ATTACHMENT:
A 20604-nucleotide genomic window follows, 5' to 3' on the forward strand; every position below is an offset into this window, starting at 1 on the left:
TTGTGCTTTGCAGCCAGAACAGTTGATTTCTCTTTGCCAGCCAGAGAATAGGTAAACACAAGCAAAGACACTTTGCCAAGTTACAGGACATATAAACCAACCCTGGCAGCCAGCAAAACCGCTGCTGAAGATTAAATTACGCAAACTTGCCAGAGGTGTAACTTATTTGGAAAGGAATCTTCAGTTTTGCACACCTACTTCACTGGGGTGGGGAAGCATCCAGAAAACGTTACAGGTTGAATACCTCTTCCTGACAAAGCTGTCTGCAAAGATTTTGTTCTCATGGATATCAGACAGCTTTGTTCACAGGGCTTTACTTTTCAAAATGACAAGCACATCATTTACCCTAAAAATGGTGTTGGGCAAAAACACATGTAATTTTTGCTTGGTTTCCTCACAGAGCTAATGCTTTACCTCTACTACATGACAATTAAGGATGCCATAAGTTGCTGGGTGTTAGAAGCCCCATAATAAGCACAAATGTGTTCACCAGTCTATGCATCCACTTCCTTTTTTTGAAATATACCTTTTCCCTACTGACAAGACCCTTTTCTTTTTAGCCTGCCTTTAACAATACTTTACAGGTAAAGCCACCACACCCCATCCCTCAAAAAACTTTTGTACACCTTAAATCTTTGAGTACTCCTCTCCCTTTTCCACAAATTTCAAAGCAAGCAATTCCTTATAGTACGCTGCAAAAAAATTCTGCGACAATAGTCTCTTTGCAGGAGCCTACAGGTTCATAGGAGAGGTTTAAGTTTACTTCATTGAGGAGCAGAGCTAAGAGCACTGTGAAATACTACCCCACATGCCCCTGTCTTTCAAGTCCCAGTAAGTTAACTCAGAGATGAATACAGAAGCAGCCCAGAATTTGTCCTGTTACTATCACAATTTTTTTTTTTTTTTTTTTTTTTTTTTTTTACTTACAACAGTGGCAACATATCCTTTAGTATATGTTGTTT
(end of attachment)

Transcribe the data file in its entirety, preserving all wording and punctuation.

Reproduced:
A 20604-nucleotide genomic window follows, 5' to 3' on the forward strand; every position below is an offset into this window, starting at 1 on the left:
TTGTGCTTTGCAGCCAGAACAGTTGATTTCTCTTTGCCAGCCAGAGAATAGGTAAACACAAGCAAAGACACTTTGCCAAGTTACAGGACATATAAACCAACCCTGGCAGCCAGCAAAACCGCTGCTGAAGATTAAATTACGCAAACTTGCCAGAGGTGTAACTTATTTGGAAAGGAATCTTCAGTTTTGCACACCTACTTCACTGGGGTGGGGAAGCATCCAGAAAACGTTACAGGTTGAATACCTCTTCCTGACAAAGCTGTCTGCAAAGATTTTGTTCTCATGGATATCAGACAGCTTTGTTCACAGGGCTTTACTTTTCAAAATGACAAGCACATCATTTACCCTAAAAATGGTGTTGGGCAAAAACACATGTAATTTTTGCTTGGTTTCCTCACAGAGCTAATGCTTTACCTCTACTACATGACAATTAAGGATGCCATAAGTTGCTGGGTGTTAGAAGCCCCATAATAAGCACAAATGTGTTCACCAGTCTATGCATCCACTTCCTTTTTTTGAAATATACCTTTTCCCTACTGACAAGACCCTTTTCTTTTTAGCCTGCCTTTAACAATACTTTACAGGTAAAGCCACCACACCCCATCCCTCAAAAAACTTTTGTACACCTTAAATCTTTGAGTACTCCTCTCCCTTTTCCACAAATTTCAAAGCAAGCAATTCCTTATAGTACGCTGCAAAAAAATTCTGCGACAATAGTCTCTTTGCAGGAGCCTACAGGTTCATAGGAGAGGTTTAAGTTTACTTCATTGAGGAGCAGAGCTAAGAGCACTGTGAAATACTACCCCACATGCCCCTGTCTTTCAAGTCCCAGTAAGTTAACTCAGAGATGAATACAGAAGCAGCCCAGAATTTGTCCTGTTACTATCACAATTTTTTTTTTTTTTTTTTTTTTTTTTTTTTACTTACAACAGTGGCAACATATCCTTTAGTATATGTTGTTT